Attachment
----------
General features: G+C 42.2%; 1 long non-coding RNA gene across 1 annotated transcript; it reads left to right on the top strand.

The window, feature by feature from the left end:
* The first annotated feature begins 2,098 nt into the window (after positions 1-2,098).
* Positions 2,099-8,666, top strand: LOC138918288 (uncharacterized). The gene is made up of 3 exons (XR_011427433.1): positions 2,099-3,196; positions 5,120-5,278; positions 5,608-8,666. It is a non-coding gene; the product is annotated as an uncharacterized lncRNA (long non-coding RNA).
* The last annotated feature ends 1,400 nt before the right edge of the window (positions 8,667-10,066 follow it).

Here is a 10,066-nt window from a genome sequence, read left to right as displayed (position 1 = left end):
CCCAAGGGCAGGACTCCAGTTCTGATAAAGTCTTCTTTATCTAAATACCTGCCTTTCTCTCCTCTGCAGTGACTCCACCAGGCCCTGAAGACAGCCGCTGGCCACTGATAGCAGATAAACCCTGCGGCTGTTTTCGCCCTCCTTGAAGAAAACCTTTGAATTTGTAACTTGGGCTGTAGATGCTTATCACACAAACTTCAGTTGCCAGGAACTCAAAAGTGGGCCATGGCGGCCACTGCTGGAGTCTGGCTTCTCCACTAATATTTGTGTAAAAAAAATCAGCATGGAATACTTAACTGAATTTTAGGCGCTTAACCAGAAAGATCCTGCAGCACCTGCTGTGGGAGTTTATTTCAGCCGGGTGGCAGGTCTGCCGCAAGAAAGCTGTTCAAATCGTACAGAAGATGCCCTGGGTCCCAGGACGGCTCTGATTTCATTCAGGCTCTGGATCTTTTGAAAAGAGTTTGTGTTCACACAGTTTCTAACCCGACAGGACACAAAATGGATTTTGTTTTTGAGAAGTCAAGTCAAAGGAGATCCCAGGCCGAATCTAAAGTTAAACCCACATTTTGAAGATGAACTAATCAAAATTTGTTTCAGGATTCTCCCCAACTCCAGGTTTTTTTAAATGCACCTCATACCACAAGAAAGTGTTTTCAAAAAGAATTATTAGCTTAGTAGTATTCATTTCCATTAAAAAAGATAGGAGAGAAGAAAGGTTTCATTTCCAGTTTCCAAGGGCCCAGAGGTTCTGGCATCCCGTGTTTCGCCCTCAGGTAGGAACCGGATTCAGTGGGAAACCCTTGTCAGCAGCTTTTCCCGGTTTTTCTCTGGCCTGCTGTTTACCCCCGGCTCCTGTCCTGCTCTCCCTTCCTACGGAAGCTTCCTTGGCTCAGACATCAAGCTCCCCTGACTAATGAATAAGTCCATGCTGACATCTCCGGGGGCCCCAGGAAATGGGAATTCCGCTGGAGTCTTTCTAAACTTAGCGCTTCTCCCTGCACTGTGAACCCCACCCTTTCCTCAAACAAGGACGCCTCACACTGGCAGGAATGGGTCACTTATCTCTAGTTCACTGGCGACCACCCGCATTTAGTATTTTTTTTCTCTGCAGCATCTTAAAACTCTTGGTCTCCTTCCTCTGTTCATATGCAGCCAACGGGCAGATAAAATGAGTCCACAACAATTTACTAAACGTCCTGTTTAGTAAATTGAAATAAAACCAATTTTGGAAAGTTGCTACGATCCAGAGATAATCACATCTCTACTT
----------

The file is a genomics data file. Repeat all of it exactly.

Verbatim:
General features: G+C 42.2%; 1 long non-coding RNA gene across 1 annotated transcript; it reads left to right on the top strand.

The window, feature by feature from the left end:
* The first annotated feature begins 2,098 nt into the window (after positions 1-2,098).
* Positions 2,099-8,666, top strand: LOC138918288 (uncharacterized). The gene is made up of 3 exons (XR_011427433.1): positions 2,099-3,196; positions 5,120-5,278; positions 5,608-8,666. It is a non-coding gene; the product is annotated as an uncharacterized lncRNA (long non-coding RNA).
* The last annotated feature ends 1,400 nt before the right edge of the window (positions 8,667-10,066 follow it).

Here is a 10,066-nt window from a genome sequence, read left to right as displayed (position 1 = left end):
CCCAAGGGCAGGACTCCAGTTCTGATAAAGTCTTCTTTATCTAAATACCTGCCTTTCTCTCCTCTGCAGTGACTCCACCAGGCCCTGAAGACAGCCGCTGGCCACTGATAGCAGATAAACCCTGCGGCTGTTTTCGCCCTCCTTGAAGAAAACCTTTGAATTTGTAACTTGGGCTGTAGATGCTTATCACACAAACTTCAGTTGCCAGGAACTCAAAAGTGGGCCATGGCGGCCACTGCTGGAGTCTGGCTTCTCCACTAATATTTGTGTAAAAAAAATCAGCATGGAATACTTAACTGAATTTTAGGCGCTTAACCAGAAAGATCCTGCAGCACCTGCTGTGGGAGTTTATTTCAGCCGGGTGGCAGGTCTGCCGCAAGAAAGCTGTTCAAATCGTACAGAAGATGCCCTGGGTCCCAGGACGGCTCTGATTTCATTCAGGCTCTGGATCTTTTGAAAAGAGTTTGTGTTCACACAGTTTCTAACCCGACAGGACACAAAATGGATTTTGTTTTTGAGAAGTCAAGTCAAAGGAGATCCCAGGCCGAATCTAAAGTTAAACCCACATTTTGAAGATGAACTAATCAAAATTTGTTTCAGGATTCTCCCCAACTCCAGGTTTTTTTAAATGCACCTCATACCACAAGAAAGTGTTTTCAAAAAGAATTATTAGCTTAGTAGTATTCATTTCCATTAAAAAAGATAGGAGAGAAGAAAGGTTTCATTTCCAGTTTCCAAGGGCCCAGAGGTTCTGGCATCCCGTGTTTCGCCCTCAGGTAGGAACCGGATTCAGTGGGAAACCCTTGTCAGCAGCTTTTCCCGGTTTTTCTCTGGCCTGCTGTTTACCCCCGGCTCCTGTCCTGCTCTCCCTTCCTACGGAAGCTTCCTTGGCTCAGACATCAAGCTCCCCTGACTAATGAATAAGTCCATGCTGACATCTCCGGGGGCCCCAGGAAATGGGAATTCCGCTGGAGTCTTTCTAAACTTAGCGCTTCTCCCTGCACTGTGAACCCCACCCTTTCCTCAAACAAGGACGCCTCACACTGGCAGGAATGGGTCACTTATCTCTAGTTCACTGGCGACCACCCGCATTTAGTATTTTTTTTCTCTGCAGCATCTTAAAACTCTTGGTCTCCTTCCTCTGTTCATATGCAGCCAACGGGCAGATAAAATGAGTCCACAACAATTTACTAAACGTCCTGTTTAGTAAATTGAAATAAAACCAATTTTGGAAAGTTGCTACGATCCAGAGATAATCACATCTCTACTT